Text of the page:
Hampshire Trading Standards would like to remind residents to remain alert to scams. Although not new, we are seeing an increase in email and text (SMS) message scams relating to TV licensing and Netflix. Residents should be aware that other TV companies, such as Disney+, Amazon Prime and similar, are also used by scammers.
TV Licensing: There are several, well designed emails that purport to be from TV Licensing and claim that the licence fee is due, or that a payment did not go through. 'TV Licensing' is a trade mark of the BBC and is used under licence by companies contracted by the BBC to administer the collection of the television licence fee and enforcement of the television licensing system.
TV Licensing will only contact customers using the address ‘firstname.lastname@example.org’. Emails will always be personally addressed; for example, they will never use ‘Dear Customer’, or the clients own email address.
TV Licensing will never unprompted:
- Email you to tell you that you are entitled to a refund
- Email you asking for payment
- Offer you a discounted TV Licence
- Ask for your card details to take a missed payment
- Ask your mother’s maiden name
- Ask your date of birth
Further details on TV Licensing.
Netflix: Bogus emails and text (SMS) messages purporting to come from Netflix often request information such as a username, password, or payment method. They are made to look like they come from Netflix, and some are quite convincing. Many are intended to worry the recipient into responding, perhaps by telling them there is suspicious activity on their account, that they are due a refund, or maybe need to make a payment to prevent their account closing. There will always be a link and a direction to click on the link
By clicking on the link, residents may be taken to a cloned website where they will be encouraged to sign into their accounts and reveal private information/passwords. This can then give scammers access to their account, and the information can be used for identity theft.
Netflix will never contact residents by email or Text (SMS) to:
- Ask for personal information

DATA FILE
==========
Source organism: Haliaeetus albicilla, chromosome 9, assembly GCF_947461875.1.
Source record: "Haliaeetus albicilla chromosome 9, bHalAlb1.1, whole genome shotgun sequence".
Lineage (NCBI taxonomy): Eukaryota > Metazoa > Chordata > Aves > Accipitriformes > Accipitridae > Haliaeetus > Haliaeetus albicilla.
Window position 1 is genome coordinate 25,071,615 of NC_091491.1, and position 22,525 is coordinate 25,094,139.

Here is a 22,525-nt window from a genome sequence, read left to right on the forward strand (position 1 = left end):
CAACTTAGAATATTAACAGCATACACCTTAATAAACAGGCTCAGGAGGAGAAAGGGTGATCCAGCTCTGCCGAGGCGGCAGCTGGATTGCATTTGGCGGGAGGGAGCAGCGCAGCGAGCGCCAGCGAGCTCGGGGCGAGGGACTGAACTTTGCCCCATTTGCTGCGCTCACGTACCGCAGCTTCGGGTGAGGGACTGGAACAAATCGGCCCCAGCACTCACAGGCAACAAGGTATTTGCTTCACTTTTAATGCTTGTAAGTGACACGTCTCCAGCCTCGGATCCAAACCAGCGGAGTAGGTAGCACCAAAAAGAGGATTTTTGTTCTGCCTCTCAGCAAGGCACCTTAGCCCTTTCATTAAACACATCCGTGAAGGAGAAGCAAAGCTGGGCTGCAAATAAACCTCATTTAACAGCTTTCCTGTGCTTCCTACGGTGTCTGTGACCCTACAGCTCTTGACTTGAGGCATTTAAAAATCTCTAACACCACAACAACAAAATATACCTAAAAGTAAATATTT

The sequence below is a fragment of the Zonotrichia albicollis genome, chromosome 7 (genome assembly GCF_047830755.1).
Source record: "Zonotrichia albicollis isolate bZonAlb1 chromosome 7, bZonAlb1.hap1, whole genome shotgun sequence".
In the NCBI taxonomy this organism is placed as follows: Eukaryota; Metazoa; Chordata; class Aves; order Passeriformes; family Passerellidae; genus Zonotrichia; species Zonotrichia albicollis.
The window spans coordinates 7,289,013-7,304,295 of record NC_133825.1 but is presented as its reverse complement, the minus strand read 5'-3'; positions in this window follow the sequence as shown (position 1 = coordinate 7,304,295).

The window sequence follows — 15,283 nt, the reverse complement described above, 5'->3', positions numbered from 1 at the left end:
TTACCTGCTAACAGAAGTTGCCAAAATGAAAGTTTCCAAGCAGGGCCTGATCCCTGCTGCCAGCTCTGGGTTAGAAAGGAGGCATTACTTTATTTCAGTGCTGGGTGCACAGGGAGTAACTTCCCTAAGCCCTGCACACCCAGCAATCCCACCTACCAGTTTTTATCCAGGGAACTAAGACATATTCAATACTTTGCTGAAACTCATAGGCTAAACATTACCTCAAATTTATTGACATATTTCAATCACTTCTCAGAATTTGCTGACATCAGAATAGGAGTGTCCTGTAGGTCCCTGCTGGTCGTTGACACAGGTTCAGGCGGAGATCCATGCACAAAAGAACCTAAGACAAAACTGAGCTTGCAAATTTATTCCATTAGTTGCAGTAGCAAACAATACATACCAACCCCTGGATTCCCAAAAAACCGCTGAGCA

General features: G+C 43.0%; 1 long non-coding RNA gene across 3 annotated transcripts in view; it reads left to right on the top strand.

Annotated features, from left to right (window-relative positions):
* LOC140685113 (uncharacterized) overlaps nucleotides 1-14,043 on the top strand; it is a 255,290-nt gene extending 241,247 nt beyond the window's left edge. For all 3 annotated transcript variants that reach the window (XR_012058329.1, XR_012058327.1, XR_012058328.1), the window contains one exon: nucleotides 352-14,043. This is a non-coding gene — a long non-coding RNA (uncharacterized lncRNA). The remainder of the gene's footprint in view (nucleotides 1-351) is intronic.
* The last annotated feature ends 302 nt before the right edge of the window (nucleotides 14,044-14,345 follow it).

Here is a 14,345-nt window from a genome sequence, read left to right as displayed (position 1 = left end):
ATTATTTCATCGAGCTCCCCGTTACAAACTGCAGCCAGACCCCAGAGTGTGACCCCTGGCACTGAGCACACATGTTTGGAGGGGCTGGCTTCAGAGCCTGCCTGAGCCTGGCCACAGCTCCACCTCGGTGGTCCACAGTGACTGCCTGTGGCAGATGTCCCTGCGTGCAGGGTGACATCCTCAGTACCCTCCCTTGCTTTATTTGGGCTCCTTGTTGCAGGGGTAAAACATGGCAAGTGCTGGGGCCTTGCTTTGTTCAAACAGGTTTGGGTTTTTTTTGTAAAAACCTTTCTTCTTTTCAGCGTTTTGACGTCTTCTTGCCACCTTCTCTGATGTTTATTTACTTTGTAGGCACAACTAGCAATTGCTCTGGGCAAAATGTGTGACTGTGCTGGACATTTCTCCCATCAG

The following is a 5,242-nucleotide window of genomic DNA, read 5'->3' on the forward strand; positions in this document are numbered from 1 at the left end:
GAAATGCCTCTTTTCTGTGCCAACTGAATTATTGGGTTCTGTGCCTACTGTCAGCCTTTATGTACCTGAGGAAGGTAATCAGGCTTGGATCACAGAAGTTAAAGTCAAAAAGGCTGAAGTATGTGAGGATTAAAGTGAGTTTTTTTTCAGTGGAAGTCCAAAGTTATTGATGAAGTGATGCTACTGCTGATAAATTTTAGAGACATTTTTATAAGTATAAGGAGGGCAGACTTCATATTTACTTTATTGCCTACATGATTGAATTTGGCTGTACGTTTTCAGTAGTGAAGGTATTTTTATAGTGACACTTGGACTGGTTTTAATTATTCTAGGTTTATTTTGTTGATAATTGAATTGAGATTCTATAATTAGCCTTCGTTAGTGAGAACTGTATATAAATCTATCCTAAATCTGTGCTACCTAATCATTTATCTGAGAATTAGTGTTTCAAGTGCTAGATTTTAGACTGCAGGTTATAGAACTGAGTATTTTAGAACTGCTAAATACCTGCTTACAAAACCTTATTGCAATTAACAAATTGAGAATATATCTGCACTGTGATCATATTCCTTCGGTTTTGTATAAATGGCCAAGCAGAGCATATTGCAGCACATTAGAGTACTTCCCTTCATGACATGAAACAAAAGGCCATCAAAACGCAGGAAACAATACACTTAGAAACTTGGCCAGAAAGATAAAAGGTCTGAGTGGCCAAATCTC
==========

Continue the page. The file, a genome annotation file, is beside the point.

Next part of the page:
- Ask for a Credit/Debit card number
- Ask for bank account details
- Ask for a password change or for a password to be revealed
- Request payments via a 3rd party vendor or website
If you have opened a link or provided personal information you should:
- Change your Netflix password to a new, strong and unique one
- Update your password on any websites where you use the same email and password combination
- Contact your financial institution if you entered any payment information, as it may have been compromised
- Forward the message to
Further information on Netflix scams.
How to spot a scam email or message
Scammers will try to hide their identity. When an unexpected email or message is received, hover over the sender address with the mouse or by touch and hold (but don’t click or tap). This will reveal the sender email details on your screen. Very often this will be a Hotmail, Yahoo or other address not connected with the company the communication purports to be from.
Check for the suffix at the end of the address. For example; .jp = Japan, .cn = China, .gh = Ghana, and so on. This may give you a clue as to the sender’s origin and confirm that the communication is a scam.
Any links in the emails are likely to take you to a cloned site. Hover over the link with the mouse or by touch and hold (but don't click or tap) and it will reveal the location. Most likely it will be totally different to the company the email or message claims to be from.
If you are concerned, do not use links in emails or messages. Always come out of the communication, and go to your account though your own browser or via an App.
Scam emails can be reported to Action Fraud or on 0300 123 2040. If card or bank details have been revealed, then speak to your financial institution immediately.
To inform Trading Standards about scams or to seek advice, contact our partners at the Citizens Advice Consumer Helpline on 0808 223 1133 or via the Citizens Advice web site.